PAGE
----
Marine Debris Control
Floating Pollution Problem in Saltwater or Freshwater
Marine debris is "a global problem that requires global solutions," according to the National Oceanic and Atmospheric Administration. Trash items end up in marine environments as a result of being discarded, falling off vessels, and entering with stormwater discharges, to name a few. Marine debris continues to be a pollution problem in both saltwater and fresh, whether in calm inland lakes or among the ocean currents.
Floating marine debris is one of the most visible debris types. It includes manmade items such as plastics, as well as naturally occurring debris: floating branches, seaweed, and various organic materials. The question is how to deal with trash and the other floating materials that pollute so many of our marine environments.
Fortunately, a number of successful means exist to help clean up these pollutants. Among these solutions is the use of anchored floating Debris Boom to divert, contain, or exclude the debris.
Diversion, Containment, and Exclusion of Marine Debris
Diversion of floating marine debris is a common remediation tactic in applications where the water is moving, such as rivers or oceans. With a properly deployed boom in place, debris from upstream runs along the edge and continues downstream. Where ocean currents and waves keep surface debris in constant motion, a boom that takes advantage of prevailing conditions can deflect the material effectively.
Some applications, particularly where the water is calm, call for a containment strategy – encircling the debris for the purpose of cleaning it up. Others require exclusion: creation of a perimeter to keep certain areas free of the unwanted material. Booms can deflect debris and direct the materials to an area designated for staging of cleanup activities.
The Orion Marine Debris Boom from GEI Works is a powerful solution that functions well in all these areas. Made of strong, marine-grade PVC, it offers high-level control of floating debris – including Aquatic Plants and trash in both saltwater and freshwater applications. The Marine Debris Boom forms a barrier to deflect and exclude floating trash from protected areas, or to contain it for subsequent cleanup.
Freshwater Applications for Debris Boom
The Orion Marine Debris Boom is an excellent solution in freshwater applications for dealing with aggressive varieties of pond vegetation. For example, these American-made floating booms are used extensively for Duckweed control in lakes and ponds. Tiny duckweed plants cover the surface, blocking out the sunlight and oxygen necessary for sustaining marine life. A strategically placed boom can prevent the weed from advancing into designated clear zones. Water Hyacinth control is another common use for the GEI Works Marine Debris Boom. Keeping check on this invasive pond vegetation that chokes waterways and invites mosquitos is an important part of maintaining healthy marine environments.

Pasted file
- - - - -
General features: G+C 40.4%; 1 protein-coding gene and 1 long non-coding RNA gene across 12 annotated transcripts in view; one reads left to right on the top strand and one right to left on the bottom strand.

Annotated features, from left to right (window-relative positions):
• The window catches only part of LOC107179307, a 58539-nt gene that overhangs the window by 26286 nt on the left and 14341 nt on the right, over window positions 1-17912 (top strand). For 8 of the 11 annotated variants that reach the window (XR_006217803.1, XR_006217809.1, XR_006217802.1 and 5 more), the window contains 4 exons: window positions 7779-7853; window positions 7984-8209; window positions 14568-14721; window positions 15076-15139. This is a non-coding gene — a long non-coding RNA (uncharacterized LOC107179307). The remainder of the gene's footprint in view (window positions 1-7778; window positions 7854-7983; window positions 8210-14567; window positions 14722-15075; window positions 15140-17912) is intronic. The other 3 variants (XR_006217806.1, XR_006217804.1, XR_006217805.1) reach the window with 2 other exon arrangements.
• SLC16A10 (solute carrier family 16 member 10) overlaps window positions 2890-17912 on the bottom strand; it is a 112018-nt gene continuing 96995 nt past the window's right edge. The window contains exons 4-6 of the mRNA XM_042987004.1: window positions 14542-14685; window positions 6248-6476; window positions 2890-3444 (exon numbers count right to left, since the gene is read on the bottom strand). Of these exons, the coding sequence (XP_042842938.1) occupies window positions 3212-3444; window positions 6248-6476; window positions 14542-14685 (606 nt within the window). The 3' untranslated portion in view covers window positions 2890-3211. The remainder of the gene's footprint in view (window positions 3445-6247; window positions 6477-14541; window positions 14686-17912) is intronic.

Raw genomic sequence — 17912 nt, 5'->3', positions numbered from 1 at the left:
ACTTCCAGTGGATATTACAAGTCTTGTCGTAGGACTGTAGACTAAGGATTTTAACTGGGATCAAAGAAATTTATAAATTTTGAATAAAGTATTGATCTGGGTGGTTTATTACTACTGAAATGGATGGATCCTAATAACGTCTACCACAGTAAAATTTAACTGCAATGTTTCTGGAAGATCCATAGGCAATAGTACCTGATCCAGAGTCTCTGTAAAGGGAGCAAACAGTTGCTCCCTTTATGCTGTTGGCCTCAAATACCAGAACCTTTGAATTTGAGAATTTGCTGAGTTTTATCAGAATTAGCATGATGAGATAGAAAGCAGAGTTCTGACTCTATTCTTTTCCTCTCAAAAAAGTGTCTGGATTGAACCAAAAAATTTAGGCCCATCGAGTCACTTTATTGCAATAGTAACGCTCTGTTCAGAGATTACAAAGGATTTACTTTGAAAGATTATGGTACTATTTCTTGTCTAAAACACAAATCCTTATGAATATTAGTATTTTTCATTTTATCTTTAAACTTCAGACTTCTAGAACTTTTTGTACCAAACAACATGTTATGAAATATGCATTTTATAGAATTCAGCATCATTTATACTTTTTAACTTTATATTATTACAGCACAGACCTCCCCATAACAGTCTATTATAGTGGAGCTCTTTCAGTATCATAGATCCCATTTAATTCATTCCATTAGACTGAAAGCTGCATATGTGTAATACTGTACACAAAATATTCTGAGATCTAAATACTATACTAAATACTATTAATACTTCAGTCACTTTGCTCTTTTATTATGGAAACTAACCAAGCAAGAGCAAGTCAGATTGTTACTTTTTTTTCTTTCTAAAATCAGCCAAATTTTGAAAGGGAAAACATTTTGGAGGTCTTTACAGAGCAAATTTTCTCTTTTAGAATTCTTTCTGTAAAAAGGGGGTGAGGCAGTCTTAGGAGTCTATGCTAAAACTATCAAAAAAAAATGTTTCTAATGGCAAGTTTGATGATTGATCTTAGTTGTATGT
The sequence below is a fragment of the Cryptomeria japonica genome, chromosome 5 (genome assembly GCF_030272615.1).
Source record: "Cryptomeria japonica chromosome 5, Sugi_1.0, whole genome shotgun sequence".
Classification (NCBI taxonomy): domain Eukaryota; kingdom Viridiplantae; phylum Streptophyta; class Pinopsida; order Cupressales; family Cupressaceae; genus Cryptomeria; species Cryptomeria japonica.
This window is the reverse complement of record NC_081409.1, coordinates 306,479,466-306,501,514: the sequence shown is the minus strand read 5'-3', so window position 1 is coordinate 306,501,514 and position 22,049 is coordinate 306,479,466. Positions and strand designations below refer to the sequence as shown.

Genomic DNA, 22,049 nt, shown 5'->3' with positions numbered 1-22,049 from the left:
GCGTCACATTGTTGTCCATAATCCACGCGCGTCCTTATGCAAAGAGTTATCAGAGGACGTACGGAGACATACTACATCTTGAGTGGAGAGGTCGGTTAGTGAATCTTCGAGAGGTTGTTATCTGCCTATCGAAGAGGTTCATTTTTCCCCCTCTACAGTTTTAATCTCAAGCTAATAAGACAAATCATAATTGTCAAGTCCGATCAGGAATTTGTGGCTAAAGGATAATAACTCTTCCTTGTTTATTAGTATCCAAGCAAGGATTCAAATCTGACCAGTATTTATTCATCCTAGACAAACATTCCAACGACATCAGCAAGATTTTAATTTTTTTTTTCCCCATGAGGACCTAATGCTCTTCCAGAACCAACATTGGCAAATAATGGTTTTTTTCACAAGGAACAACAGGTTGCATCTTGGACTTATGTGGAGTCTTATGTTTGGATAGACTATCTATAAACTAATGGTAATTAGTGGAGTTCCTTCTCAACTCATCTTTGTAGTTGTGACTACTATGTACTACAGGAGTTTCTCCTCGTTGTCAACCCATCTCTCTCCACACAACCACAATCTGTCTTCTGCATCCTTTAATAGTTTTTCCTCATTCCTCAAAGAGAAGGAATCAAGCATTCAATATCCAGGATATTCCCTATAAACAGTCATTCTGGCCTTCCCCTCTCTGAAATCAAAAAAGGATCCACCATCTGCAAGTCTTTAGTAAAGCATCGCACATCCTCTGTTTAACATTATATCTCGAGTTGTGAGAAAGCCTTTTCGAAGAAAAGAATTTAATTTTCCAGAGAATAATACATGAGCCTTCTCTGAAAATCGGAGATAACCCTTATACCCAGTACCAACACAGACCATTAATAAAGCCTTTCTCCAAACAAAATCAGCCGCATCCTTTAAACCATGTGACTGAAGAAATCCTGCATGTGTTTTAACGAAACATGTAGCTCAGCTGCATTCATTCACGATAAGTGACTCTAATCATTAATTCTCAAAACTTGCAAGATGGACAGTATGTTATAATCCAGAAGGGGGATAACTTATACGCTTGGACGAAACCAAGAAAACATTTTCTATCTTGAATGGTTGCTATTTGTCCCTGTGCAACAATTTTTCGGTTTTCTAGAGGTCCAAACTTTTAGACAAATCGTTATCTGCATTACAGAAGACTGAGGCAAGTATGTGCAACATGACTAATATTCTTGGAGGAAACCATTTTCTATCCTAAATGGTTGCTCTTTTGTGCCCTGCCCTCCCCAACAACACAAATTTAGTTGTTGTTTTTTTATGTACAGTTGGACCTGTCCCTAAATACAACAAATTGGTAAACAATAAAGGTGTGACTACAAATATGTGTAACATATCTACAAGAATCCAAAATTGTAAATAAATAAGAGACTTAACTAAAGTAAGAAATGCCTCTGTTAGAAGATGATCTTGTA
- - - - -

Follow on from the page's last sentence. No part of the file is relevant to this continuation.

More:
The Marine Debris Boom also deals with floating trash on lakes and other freshwater applications. The boom can either surround it for removal or keep
the debris moving along until it reaches shore at a pre-determined, designated location for easy pickup.
Saltwater Applications for Debris Boom
For saltwater applications, use this floating barrier as a sea barrier to deflect, contain, or exclude such aquatic plants as Sargassum. The floating plants break free from the Sargasso Sea in huge sheets that come ashore in waves. A properly deployed sea boom can relocate seaweed to a designated beach for cleanup, or set a perimeter to contain the weed for harvesting.
Floating booms are effective in clearing the waters of manmade marine debris. You can corral plastic and polystyrene foam items such as cups, plastic water bottles, and the various floating trash that creates such a common nuisance on the ocean surface.
The Orion Marine Debris Boom can also delineate areas for excluding jellyfish, particularly areas around power plant intakes where they can appear in large numbers.
- Seaweed Boom
- Aquatic Plant Boom
- Aquatic Nuisance Plants
- Sargassum Seaweed
- NOAA: Ten Things You Should Know About Marine Debris